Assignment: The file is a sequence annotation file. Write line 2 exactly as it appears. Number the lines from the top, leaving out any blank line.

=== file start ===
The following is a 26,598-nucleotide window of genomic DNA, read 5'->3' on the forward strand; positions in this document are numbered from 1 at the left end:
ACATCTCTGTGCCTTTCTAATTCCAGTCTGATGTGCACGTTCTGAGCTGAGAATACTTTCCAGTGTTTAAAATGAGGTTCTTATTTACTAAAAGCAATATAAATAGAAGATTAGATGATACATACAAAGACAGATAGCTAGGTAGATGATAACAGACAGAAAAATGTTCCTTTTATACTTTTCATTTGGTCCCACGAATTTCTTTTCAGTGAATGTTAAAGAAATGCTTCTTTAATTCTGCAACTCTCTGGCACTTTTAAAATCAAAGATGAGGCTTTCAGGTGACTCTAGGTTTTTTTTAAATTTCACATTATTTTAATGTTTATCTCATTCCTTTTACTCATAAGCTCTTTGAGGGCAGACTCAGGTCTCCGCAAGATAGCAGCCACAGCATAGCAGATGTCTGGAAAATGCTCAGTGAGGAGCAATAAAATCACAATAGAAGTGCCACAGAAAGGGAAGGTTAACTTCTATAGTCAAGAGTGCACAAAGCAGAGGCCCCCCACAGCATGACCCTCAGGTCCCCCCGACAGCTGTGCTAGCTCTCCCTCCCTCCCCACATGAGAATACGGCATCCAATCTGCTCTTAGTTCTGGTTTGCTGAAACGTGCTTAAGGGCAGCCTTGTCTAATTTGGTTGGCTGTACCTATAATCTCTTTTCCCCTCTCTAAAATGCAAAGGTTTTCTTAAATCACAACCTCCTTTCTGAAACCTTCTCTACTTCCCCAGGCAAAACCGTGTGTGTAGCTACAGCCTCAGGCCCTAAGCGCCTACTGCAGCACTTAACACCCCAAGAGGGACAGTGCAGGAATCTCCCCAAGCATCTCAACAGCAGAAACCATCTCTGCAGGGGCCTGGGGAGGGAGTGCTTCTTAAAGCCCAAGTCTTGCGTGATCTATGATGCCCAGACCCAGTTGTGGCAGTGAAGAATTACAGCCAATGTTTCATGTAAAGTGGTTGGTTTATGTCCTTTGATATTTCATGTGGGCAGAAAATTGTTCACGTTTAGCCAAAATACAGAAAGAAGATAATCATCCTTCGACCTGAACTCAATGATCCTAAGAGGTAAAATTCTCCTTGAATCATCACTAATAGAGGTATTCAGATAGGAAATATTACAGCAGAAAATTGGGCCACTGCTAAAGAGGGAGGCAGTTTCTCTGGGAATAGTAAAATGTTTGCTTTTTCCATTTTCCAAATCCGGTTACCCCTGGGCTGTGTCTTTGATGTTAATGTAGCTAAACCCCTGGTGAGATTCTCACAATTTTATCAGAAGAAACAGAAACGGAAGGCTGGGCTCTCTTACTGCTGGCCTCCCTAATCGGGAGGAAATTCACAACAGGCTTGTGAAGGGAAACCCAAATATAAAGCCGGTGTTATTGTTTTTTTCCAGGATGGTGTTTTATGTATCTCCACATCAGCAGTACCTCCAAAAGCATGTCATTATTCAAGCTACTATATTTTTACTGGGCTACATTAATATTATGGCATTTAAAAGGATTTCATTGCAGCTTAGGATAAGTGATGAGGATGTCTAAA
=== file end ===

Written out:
ACATCTCTGTGCCTTTCTAATTCCAGTCTGATGTGCACGTTCTGAGCTGAGAATACTTTCCAGTGTTTAAAATGAGGTTCTTATTTACTAAAAGCAATATAAATAGAAGATTAGATGATACATACAAAGACAGATAGCTAGGTAGATGATAACAGACAGAAAAATGTTCCTTTTATACTTTTCATTTGGTCCCACGAATTTCTTTTCAGTGAATGTTAAAGAAATGCTTCTTTAATTCTGCAACTCTCTGGCACTTTTAAAATCAAAGATGAGGCTTTCAGGTGACTCTAGGTTTTTTTTAAATTTCACATTATTTTAATGTTTATCTCATTCCTTTTACTCATAAGCTCTTTGAGGGCAGACTCAGGTCTCCGCAAGATAGCAGCCACAGCATAGCAGATGTCTGGAAAATGCTCAGTGAGGAGCAATAAAATCACAATAGAAGTGCCACAGAAAGGGAAGGTTAACTTCTATAGTCAAGAGTGCACAAAGCAGAGGCCCCCCACAGCATGACCCTCAGGTCCCCCCGACAGCTGTGCTAGCTCTCCCTCCCTCCCCACATGAGAATACGGCATCCAATCTGCTCTTAGTTCTGGTTTGCTGAAACGTGCTTAAGGGCAGCCTTGTCTAATTTGGTTGGCTGTACCTATAATCTCTTTTCCCCTCTCTAAAATGCAAAGGTTTTCTTAAATCACAACCTCCTTTCTGAAACCTTCTCTACTTCCCCAGGCAAAACCGTGTGTGTAGCTACAGCCTCAGGCCCTAAGCGCCTACTGCAGCACTTAACACCCCAAGAGGGACAGTGCAGGAATCTCCCCAAGCATCTCAACAGCAGAAACCATCTCTGCAGGGGCCTGGGGAGGGAGTGCTTCTTAAAGCCCAAGTCTTGCGTGATCTATGATGCCCAGACCCAGTTGTGGCAGTGAAGAATTACAGCCAATGTTTCATGTAAAGTGGTTGGTTTATGTCCTTTGATATTTCATGTGGGCAGAAAATTGTTCACGTTTAGCCAAAATACAGAAAGAAGATAATCATCCTTCGACCTGAACTCAATGATCCTAAGAGGTAAAATTCTCCTTGAATCATCACTAATAGAGGTATTCAGATAGGAAATATTACAGCAGAAAATTGGGCCACTGCTAAAGAGGGAGGCAGTTTCTCTGGGAATAGTAAAATGTTTGCTTTTTCCATTTTCCAAATCCGGTTACCCCTGGGCTGTGTCTTTGATGTTAATGTAGCTAAACCCCTGGTGAGATTCTCACAATTTTATCAGAAGAAACAGAAACGGAAGGCTGGGCTCTCTTACTGCTGGCCTCCCTAATCGGGAGGAAATTCACAACAGGCTTGTGAAGGGAAACCCAAATATAAAGCCGGTGTTATTGTTTTTTTCCAGGATGGTGTTTTATGTATCTCCACATCAGCAGTACCTCCAAAAGCATGTCATTATTCAAGCTACTATATTTTTACTGGGCTACATTAATATTATGGCATTTAAAAGGATTTCATTGCAGCTTAGGATAAGTGATGAGGATGTCTAAA